<
>

Eli Manning getting more comfortable

9/22/2014

EAST RUTHERFORD, N.J. -- His older son was playing in the game of the day, a Super Bowl rematch out in Seattle. But for some reason Archie Manning came to New Jersey on Sunday to watch Eli Manning and the New York Giants beat the Houston Texans. It was a better day for Eli than it was for Peyton. Archie's younger son was a cool 21-for-28 for 234 yards, two touchdowns and (gasp!) no interceptions as he helped deliver the Giants' first victory of the season.

"Eli likes this offense," Archie Manning told our man Ian O'Connor on his way out of MetLife Stadium. "This is going to be good for him."

This offense is one in which the free-agent running back, Rashad Jennings, ran for 176 yards on 34 carries Sunday. It's one in which Manning is holding the ball an average of .41 seconds less per dropback than he did in 2013, averaging less time per dropback before the throw than all but two quarterbacks in the league (Peyton Manning and Ben Roethlisberger), according to Pro Football Focus. When it's on and clicking, it's a zippy, rhythm-driven, no-huddle assembly line of an offense designed to make its quarterback feel comfortable with the ball in his hands. And the past two weeks, Eli Manning has looked quite comfortable in his new offense.

"That is the way it's supposed to work," Manning said after Sunday's game. "We got the ball out quick. The receivers made catches. They had good runs after the catch. It was efficient. We mixed it up. I thought last week we made some steps to get better, and this week was even stronger."

Remember in training camp when Giants quarterbacks coach Danny Langsdorf said the goal was for Manning to complete 70 percent of his passes and we all had a great big chuckle about it? Well, after completing 66.7 percent of his passes in a Week 2 loss to Arizona, Manning completed 75 percent Sunday and is up to 65 percent for this young season. He's a career 58.6 percent passer whose career best was 62.9 percent in 2010, so this is significant progress. And though it's a small sample size and there are undoubtedly hiccups to come, the shorter, quicker-hitting passing game is obviously designed to help Manning's completion percentage improve.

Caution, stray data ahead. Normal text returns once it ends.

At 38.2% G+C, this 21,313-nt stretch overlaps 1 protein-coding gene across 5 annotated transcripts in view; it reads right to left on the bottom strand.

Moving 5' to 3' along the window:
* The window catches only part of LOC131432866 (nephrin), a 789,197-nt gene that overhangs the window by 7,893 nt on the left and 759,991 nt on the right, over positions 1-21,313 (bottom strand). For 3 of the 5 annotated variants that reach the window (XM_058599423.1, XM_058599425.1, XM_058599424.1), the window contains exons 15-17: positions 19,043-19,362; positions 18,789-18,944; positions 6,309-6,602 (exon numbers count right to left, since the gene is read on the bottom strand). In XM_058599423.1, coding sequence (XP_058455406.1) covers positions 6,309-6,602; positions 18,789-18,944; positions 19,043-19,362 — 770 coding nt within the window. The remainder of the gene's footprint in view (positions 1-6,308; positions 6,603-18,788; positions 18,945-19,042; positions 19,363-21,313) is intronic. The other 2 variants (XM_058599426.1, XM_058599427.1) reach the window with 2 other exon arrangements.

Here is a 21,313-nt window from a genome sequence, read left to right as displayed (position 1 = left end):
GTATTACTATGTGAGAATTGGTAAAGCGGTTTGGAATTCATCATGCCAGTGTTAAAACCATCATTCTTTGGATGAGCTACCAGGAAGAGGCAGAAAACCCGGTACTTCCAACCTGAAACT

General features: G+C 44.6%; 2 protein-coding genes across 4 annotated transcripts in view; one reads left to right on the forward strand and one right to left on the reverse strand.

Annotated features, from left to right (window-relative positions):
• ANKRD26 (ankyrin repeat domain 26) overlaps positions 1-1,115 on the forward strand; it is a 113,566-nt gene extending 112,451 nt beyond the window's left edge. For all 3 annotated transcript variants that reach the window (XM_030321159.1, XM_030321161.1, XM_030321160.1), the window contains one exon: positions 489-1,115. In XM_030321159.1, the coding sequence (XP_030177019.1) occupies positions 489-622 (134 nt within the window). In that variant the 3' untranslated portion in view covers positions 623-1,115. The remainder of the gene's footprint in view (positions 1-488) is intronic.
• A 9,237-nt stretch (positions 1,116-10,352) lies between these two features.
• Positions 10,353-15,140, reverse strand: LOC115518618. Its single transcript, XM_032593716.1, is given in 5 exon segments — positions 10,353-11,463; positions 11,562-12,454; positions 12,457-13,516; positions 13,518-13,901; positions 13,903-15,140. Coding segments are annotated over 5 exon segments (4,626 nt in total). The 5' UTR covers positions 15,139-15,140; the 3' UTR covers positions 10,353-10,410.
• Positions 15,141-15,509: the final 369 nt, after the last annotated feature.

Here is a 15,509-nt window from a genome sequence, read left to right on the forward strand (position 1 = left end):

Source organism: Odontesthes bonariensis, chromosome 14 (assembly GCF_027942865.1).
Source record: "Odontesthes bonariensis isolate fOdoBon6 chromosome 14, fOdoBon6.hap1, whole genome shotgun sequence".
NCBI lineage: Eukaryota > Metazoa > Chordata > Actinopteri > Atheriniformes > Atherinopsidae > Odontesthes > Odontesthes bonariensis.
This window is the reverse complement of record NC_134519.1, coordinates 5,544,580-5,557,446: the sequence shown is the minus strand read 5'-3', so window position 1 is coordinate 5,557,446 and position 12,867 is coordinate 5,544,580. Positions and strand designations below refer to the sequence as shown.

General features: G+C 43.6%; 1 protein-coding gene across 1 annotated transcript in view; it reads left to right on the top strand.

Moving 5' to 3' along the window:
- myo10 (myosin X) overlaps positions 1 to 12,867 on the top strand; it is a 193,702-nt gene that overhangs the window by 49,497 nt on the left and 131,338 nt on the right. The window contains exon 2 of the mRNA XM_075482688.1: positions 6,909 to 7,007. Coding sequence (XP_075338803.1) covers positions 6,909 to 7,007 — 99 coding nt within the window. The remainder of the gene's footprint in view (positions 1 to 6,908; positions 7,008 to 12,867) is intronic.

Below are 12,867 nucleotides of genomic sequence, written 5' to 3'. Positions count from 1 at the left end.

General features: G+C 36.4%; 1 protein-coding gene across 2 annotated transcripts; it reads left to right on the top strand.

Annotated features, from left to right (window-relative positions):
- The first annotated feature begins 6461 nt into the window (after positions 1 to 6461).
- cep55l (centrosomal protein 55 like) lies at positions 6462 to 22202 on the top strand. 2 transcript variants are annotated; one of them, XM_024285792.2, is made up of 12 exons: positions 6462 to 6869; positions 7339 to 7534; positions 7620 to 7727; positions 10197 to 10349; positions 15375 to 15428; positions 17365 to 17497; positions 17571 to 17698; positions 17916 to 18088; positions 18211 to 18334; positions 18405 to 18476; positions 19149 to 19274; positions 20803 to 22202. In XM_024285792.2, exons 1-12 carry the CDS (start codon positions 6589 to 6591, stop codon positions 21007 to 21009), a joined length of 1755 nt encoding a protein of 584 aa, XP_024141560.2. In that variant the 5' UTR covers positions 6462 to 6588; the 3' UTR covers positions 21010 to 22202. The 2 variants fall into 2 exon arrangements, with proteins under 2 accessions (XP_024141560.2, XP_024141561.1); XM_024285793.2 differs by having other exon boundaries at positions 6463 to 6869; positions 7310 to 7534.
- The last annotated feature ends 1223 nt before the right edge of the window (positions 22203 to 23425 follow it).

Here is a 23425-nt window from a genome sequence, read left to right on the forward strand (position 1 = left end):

The keys to making it work include Manning's post-snap footwork, which is timed to his receivers' routes depending on the play call (he has re-committed to this after struggling with it in the preseason), and his pre-snap reads, which have been sharp the past two weeks.

"He's seeing things really well before the snap," wide receiver Victor Cruz said. "We know exactly what's going on, exactly what to do out there. It's just a matter of us going out there and executing."

It helped that the Giants got the lead against Houston. It unquestionably helped that Houston's best offensive player, Arian Foster, was injured and didn't play in the game. There are games to come against tougher teams and tougher defenses that will be much tougher to beat, and the fact that the offense has clicked the past two weeks doesn't mean anything is fixed or the Giants are going to the Super Bowl. But it's worth noting, as we evaluate this season of change and transition for the Giants, that Manning might be adapting to the new offense better than it looked as though he might.

"He plays a very, very solid mental game, a very outstanding mental game," Giants coach Tom Coughlin said. "And he did that today."